This video is my second most popular one to date:
Music Videos vs. Live Song Videos
Live Song Videos are different from “Music Videos”. In the above example I am playing live to “tape” whereas Music Videos tend to be lip-synced to a pre-recorded track. Here’s what my experience has taught me: the production quality of a video is heavily dependent on the type of camera movement in the individual shots (good editing and planning are really important too). The same is true for both types of videos made for and by singer-songwriters.
Just say NO to lockdown shots (unless they are really short)
A lockdown shot tends to have less value than a moving one, even if the movement is rough. I believe this is because a moving shot is subconsciously perceived as being a community event. There has to be someone moving the camera, so there are at least two people involved in the production. The more complicated and technically involved a camera move is the more expensive it can be to obtain. Hollywood crews have really upped the ante to play in the high end of that game. When you pay attention to any medium to big budget movie (or TV show) you can see how camera movement is a key factor in the production. Big crane shots and long dolly rolls don’t happen by accident, they take careful planning and blocking to achieve. Plus, it really helps when the actors hit their marks so the whole thing can be in focus!
Save money and get great results (I can help you do that)
The same is true for Music Videos that come together well. Take a look at your favorite music videos and tell me which ones they are. I’ll reverse engineer them and give you a clear idea of what is involved in making them. If you are willing to invest your time in pre-production, you can save a fortune in making a great Music Video, or you can hire a company that deals with big budgets and get an expensive one made. I really like to watch those and they can get some epic sharing, however, they are not cheap to produce. There is a middle ground and that is where I can be of most help to you (beyond the low, low budget, mostly “do it yourself” kind of thing which I also love and adore).
After you have made and posted videos you can improve results
There is the optimization and promotional aspect of video posting. You can make it a habit to always upload as “unlisted” and make sure that your title, description and tags are relevant as well as helpful before making your video(s) public. Search engines have no idea what a video is about unless you tell them. The actual video information is just a bunch of 0’s and 1’s that is pretty much perceived by Google (and other search engines) as the same as all the other videos posted online.
Start to post more videos and keep posting every week
One thing I can do is encourage you to post more and post regularly. That will help to guarantee your success more than anything else. I know that you will get better at it with practice. My greatest value is that I can help people to do the stuff that I did right and avoid what I did wrong. You can also make videos about things that might interest people other than your songs (just a hint).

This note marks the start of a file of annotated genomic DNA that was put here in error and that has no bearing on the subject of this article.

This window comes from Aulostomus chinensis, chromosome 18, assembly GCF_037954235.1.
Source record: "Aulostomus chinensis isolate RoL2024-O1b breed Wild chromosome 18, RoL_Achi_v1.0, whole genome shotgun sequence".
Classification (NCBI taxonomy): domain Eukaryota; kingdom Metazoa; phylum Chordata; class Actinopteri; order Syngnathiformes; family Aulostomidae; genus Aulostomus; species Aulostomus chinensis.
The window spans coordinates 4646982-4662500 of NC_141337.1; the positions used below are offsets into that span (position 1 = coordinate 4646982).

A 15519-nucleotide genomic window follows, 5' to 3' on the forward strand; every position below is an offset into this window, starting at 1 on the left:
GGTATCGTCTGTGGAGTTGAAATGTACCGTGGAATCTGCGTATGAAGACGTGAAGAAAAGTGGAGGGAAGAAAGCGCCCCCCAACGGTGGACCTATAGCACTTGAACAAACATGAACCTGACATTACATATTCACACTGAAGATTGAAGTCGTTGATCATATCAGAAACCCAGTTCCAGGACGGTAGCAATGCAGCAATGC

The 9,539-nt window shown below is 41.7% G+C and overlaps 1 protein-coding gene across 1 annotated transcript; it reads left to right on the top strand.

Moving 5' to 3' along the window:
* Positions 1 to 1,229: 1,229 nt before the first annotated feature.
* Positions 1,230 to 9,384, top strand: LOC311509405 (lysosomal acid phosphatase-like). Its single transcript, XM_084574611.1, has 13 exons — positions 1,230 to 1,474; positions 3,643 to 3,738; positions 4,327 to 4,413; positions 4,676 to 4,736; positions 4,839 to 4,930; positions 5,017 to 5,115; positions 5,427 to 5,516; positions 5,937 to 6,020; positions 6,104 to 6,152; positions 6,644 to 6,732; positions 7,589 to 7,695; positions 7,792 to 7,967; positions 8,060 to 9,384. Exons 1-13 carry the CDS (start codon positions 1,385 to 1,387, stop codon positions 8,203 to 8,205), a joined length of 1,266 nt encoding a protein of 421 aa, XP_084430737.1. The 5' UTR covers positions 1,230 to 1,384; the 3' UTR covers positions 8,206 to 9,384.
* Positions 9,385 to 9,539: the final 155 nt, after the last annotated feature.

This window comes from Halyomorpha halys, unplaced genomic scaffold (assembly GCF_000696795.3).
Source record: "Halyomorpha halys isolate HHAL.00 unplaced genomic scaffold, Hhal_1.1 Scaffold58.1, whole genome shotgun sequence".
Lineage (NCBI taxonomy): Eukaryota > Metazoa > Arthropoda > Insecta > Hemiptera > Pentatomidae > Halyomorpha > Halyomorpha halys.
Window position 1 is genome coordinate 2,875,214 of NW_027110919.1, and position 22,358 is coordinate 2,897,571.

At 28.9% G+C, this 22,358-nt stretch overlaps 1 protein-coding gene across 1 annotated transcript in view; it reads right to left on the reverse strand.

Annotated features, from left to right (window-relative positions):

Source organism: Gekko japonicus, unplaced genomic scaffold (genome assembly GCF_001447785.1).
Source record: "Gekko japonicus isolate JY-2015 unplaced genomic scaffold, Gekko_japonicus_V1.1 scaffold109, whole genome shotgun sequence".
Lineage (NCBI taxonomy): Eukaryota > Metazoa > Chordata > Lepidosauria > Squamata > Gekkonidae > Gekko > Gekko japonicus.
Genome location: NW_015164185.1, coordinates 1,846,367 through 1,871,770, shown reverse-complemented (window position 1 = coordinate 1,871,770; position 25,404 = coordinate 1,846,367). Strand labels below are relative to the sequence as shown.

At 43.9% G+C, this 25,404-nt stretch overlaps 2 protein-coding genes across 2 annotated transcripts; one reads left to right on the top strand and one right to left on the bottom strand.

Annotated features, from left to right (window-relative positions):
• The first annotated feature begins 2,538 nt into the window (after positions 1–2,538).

This is my third most popular video:
A simple formula for getting great results
This is what I’d really like to do because I know it will 100% guarantee that I’ll get where I want to be and I will take someone along with me:
- For starters find a friend who also wants to have videos made and be their camera operator (even if your camera is a smart phone). They should do the same for you.
- Secondly for Live Song Videos, record the sound separately, this will require, at the minimum, a second smart phone or anpother type of digital audio recorder (you can get into a mixer and fancy microphones if you want, however, that is beyond the scope of this post).
- Third, plan on doing this routine several times and each time try to get at least two or three full songs done well, not perfect, just done well.
- Then make it a habit to post (with optimized titles, descriptions and tags) every week for at least one full year.
- Lastly, comment on and share other people’s videos and ask them to comment on yours. Be enthusiastic and relentless about this activity. I am living proof that reciprocity works well.
Here’s why this will work
Google ranks (makes highly visible) videos that are on sites (like YouTube Channels or Blogs and other websites) with authority (established and well trafficked) and have more engagement (likes, comments and shares). This is more important more than the total number of views. When your video is shared and/or embedded on another site (especially one with authority) and commented on it builds your channel’s authority.
The goal that will benefit all who participate
What each of us should want to achieve is to build YouTube Channels with great authority. Channels with great reach so that everything we post on it will have gravitas, simply because it’s there. And we should all aim to create videos that are worthy of being shared, both in the content and the quality of the production (whatever our budgets are).
One last thought (and really the whole point here)
Subscribers that actually watch, like, comment on and share your videos are like pure gold. It is a great strategy to nourish those relationships. Here is what I propose: lets start to lead by example and build a community of singer-songwriters who build each other’s YouTube channel authority and encourage regular posting, even if every post is not an epic Music Video or even a tremendous Live Song Video; you can simply tell me what you feel with a locked down, static shot using the on-camera mic.